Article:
French spy used darknet to sell access to national mass-surveillance databases

A cop working for the Direction Générale de la Sécurité Intérieure (the French national domestic surveillance agency) used the darknet marketplace Black Hand to sell access to France's prodigious national surveillance apparatus to criminals: give him a phone number and he'd track its location; give him a name and he'd tell you whether that person was under police investigation and disclose the contents of the associated files; he'd also sell you everything you needed to forge papers and other official documents (he took payment in Bitcoin). Read the rest

Bitcoin’s software had a bug that could have wrecked the cryptocurrency

Bitcoin’s core developers discovered a vulnerability in its software that would have allowed a miner to insert a “poisoned block” in its blockchain, which would have crashed the nodes running the Bitcoin software around the world, reports Vice’s Motherboard. Read the rest

Cryptocurrencies hawked by celebrities mostly a bust

Some things in life are obvious. The Pope's catholic, the sky's is blue, cryptocurrencies hawked by celebrities were bad investments, if not outright swizzes.

STEVEN SEAGAL

Last year, the actor became the brand ambassador for the cryptocurrency called “Bitcoiin,” which was just one letter away from the original thing. This past March, New Jersey regulators sent the Bitcoiin founders a cease-and-desist order, saying the coin was never registered as a security in the state.

Soon after, Seagal and the anonymous founders parted ways with the coin. Since then, his Twitter account has been largely silent and so has his Instagram, except for a mysteriously incongruous post on Thursday asking for donations for a homeless shelter in Russia.

Read the rest

Porn blackmailers supercharge their scam with password dumps, make bank

The porn extortion scam works like this: you get an email from a stranger claiming that he hacked your computer and recorded video of you masturbating to pornography, which he'll release unless you send him some cryptocurrency. Read the rest

A hard look at the wastefulness of "proof of work," the idea at the core of the blockchain

David Gerard is a technically minded, sharp-witted, scathing critic of Bitcoin and other cryptocurrencies; his criticism is long, comprehensive and multipartite, but of particular interest is is critique of "proof of work" (an idea that is central to the blockchain, but which many cryptographers are skeptical of). Read the rest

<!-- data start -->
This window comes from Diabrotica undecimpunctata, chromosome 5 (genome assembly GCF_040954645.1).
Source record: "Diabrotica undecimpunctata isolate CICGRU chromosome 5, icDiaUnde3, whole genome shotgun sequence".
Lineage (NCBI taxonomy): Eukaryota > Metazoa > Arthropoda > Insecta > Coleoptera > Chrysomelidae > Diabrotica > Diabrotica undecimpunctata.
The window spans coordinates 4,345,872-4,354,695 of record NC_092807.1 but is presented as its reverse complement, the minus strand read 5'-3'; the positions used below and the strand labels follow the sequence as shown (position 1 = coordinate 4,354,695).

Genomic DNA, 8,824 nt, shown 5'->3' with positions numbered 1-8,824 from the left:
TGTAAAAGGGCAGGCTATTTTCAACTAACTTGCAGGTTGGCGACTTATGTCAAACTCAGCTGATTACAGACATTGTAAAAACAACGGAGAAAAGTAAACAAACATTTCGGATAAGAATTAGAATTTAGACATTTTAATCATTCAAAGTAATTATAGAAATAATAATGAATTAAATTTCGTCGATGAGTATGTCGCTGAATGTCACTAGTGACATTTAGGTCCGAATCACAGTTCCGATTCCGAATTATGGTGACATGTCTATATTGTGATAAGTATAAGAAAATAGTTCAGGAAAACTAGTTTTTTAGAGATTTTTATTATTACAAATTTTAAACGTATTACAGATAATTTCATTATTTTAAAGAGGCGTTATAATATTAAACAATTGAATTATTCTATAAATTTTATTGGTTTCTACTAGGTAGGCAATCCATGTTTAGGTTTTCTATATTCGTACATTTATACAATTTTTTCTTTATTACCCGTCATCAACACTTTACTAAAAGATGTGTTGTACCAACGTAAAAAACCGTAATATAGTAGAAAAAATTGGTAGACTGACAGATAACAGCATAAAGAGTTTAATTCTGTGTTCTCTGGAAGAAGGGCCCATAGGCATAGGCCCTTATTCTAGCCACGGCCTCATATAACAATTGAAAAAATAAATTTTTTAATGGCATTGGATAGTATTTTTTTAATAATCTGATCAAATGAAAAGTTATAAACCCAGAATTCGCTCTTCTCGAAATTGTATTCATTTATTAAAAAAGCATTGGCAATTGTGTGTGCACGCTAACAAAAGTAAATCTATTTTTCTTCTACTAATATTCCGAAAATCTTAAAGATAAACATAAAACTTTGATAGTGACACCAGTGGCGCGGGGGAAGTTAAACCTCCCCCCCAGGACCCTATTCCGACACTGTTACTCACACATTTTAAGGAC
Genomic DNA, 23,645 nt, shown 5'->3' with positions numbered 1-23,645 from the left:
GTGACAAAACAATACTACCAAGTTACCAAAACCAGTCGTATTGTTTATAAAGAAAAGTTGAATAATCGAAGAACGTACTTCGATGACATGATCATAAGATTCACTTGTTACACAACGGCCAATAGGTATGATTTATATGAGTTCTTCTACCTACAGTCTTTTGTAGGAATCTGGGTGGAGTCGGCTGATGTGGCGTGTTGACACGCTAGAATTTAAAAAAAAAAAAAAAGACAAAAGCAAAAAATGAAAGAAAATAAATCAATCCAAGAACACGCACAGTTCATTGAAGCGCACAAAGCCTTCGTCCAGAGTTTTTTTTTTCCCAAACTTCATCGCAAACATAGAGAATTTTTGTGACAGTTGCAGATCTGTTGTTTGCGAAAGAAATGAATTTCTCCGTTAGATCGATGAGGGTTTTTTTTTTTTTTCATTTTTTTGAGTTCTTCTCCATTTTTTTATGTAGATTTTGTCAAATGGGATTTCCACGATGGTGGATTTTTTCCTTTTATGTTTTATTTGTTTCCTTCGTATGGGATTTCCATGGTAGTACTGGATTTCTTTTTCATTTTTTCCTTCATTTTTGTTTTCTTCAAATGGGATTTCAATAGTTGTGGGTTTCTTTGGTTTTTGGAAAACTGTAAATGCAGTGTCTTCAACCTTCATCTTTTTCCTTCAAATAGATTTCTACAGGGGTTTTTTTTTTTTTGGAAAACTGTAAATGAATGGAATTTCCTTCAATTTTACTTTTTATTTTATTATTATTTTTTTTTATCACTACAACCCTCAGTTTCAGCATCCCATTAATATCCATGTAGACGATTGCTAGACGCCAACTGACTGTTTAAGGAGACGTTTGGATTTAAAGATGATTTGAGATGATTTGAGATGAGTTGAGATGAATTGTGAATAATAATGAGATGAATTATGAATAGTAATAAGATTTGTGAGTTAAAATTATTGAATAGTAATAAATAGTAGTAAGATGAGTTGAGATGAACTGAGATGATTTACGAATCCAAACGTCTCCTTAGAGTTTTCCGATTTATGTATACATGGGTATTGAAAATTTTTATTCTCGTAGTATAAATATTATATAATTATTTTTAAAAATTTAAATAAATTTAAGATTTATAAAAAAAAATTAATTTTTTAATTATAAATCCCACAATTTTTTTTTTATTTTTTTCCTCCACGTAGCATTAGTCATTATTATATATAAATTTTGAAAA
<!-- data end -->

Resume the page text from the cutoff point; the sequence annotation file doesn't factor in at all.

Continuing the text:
People are stashing irrevocable child porn links, dox, copyright infringement, and leaked state secrets in the blockchain

By design, data placed in the blockchain is visible to everyone in the world and can never be removed; everyone who mines bitcoin makes a copy of the blockchain, and so any illegal content stashed in the blockchain ends up on the computers of every miner. Read the rest

Browser plugin replaces the word "blockchain" with "multiple copies of a giant Excel spreadsheet"

Cynthia Lee, inspired by a tongue-in-cheek request by Christopher Mims, created a Chrome browser extension that replaces the word "blockchain" with the phrase "mulitple copies of a giant Excel spreadsheet."

WHAT: This is a Chrome browser extension that can help readers contextualize news stories with hype about blockchain technology, by reminding you that blockchain is, in essense, a giant Excel spreadsheet.

WHY: For fun.

The results:

Read the rest

Excellent explainer: how consensus algorithms (including Bitcoin/blockchain) work

The creation of "public ledgers" -- like blockchain, popularized by Bitcoin -- requires "consensus algorithms" that allow mutually untrusted, uncoordinated parties to agree on a world-readable, distributed list of things (domain names, transactions, title deeds, etc), something that cryptography makes possible in a variety of ways. Read the rest

The true and complete story of Bitcoin

Bryce Elder's epic Twitter thread finally reveals the one true tale of Bitcoin's genesis ("invented by Satoshi Nakamoto, a developer at Nintendo who mysteriously disappeared in the 1990s"); the environmental cost of Bitcoin ("whenever you give a hacker money he will upgrade his graphics card") and the story the mainstream media refuses to tell you ("You will have seen the recent plunge in the price of Bitcoin. This was triggered by Bolgakov last week upgrading to an NVidia GeForce® GTX 1080 Ti, which can play Quake III in max resolution at 60fps with all the lighting and textures enabled," which means, "Bolgakov has been playing Quake III and not buying any Bitcoin"). Read the rest

If you bought something on Silk Road with bitcoin, the blockchain will remember it forever and possibly reveal your identity

A common misconception is that bitcoin transactions are anonymous. The truth is, unless you are very careful about covering your tracks, your bitcoin transactions can be connected to you. And the transaction records on bitcoin's public database (the blockchain) can never be changed or deleted, meaning they will forever be searchable by authorities or anyone else. Andy Greenberg of Wired reports that researchers were able to "connect someone's bitcoin payment on a dark web site to that person's public account."

[T]he Qatari researchers first collected dozens of bitcoin addresses used for donations and dealmaking by websites protected by the anonymity software Tor, run by everyone from WikiLeaks to the now-defunct Silk Road. Then they scraped thousands of more widely visible bitcoin addresses from the public accounts of users on Twitter and the popular bitcoin forum Bitcoin Talk.